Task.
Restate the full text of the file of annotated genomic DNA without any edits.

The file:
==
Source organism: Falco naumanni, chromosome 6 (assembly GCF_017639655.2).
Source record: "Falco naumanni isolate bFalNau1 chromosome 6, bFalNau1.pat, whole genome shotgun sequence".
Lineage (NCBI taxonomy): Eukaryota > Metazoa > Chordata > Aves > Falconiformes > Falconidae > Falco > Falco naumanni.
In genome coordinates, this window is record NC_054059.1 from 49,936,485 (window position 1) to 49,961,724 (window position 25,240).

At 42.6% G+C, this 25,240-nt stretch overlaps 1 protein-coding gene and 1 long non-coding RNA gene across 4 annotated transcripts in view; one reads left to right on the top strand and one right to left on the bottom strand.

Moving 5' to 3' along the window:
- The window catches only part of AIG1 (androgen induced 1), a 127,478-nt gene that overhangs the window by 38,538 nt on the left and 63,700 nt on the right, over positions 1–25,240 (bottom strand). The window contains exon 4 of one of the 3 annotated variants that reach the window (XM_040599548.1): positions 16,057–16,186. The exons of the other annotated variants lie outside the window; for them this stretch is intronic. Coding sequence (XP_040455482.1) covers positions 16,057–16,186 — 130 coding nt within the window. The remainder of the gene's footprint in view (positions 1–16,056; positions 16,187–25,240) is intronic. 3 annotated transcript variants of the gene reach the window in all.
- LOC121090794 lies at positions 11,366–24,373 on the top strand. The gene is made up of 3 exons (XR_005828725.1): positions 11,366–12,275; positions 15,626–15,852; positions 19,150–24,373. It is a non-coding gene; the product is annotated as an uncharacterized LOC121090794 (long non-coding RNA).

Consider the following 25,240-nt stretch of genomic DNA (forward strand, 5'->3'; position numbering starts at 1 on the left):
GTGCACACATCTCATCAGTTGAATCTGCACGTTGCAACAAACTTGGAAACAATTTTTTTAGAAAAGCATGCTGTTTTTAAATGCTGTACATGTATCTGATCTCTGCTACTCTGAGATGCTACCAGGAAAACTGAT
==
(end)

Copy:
Source organism: Falco naumanni, chromosome 6 (assembly GCF_017639655.2).
Source record: "Falco naumanni isolate bFalNau1 chromosome 6, bFalNau1.pat, whole genome shotgun sequence".
Lineage (NCBI taxonomy): Eukaryota > Metazoa > Chordata > Aves > Falconiformes > Falconidae > Falco > Falco naumanni.
In genome coordinates, this window is record NC_054059.1 from 49,936,485 (window position 1) to 49,961,724 (window position 25,240).

At 42.6% G+C, this 25,240-nt stretch overlaps 1 protein-coding gene and 1 long non-coding RNA gene across 4 annotated transcripts in view; one reads left to right on the top strand and one right to left on the bottom strand.

Moving 5' to 3' along the window:
- The window catches only part of AIG1 (androgen induced 1), a 127,478-nt gene that overhangs the window by 38,538 nt on the left and 63,700 nt on the right, over positions 1–25,240 (bottom strand). The window contains exon 4 of one of the 3 annotated variants that reach the window (XM_040599548.1): positions 16,057–16,186. The exons of the other annotated variants lie outside the window; for them this stretch is intronic. Coding sequence (XP_040455482.1) covers positions 16,057–16,186 — 130 coding nt within the window. The remainder of the gene's footprint in view (positions 1–16,056; positions 16,187–25,240) is intronic. 3 annotated transcript variants of the gene reach the window in all.
- LOC121090794 lies at positions 11,366–24,373 on the top strand. The gene is made up of 3 exons (XR_005828725.1): positions 11,366–12,275; positions 15,626–15,852; positions 19,150–24,373. It is a non-coding gene; the product is annotated as an uncharacterized LOC121090794 (long non-coding RNA).

Consider the following 25,240-nt stretch of genomic DNA (forward strand, 5'->3'; position numbering starts at 1 on the left):
GTGCACACATCTCATCAGTTGAATCTGCACGTTGCAACAAACTTGGAAACAATTTTTTTAGAAAAGCATGCTGTTTTTAAATGCTGTACATGTATCTGATCTCTGCTACTCTGAGATGCTACCAGGAAAACTGAT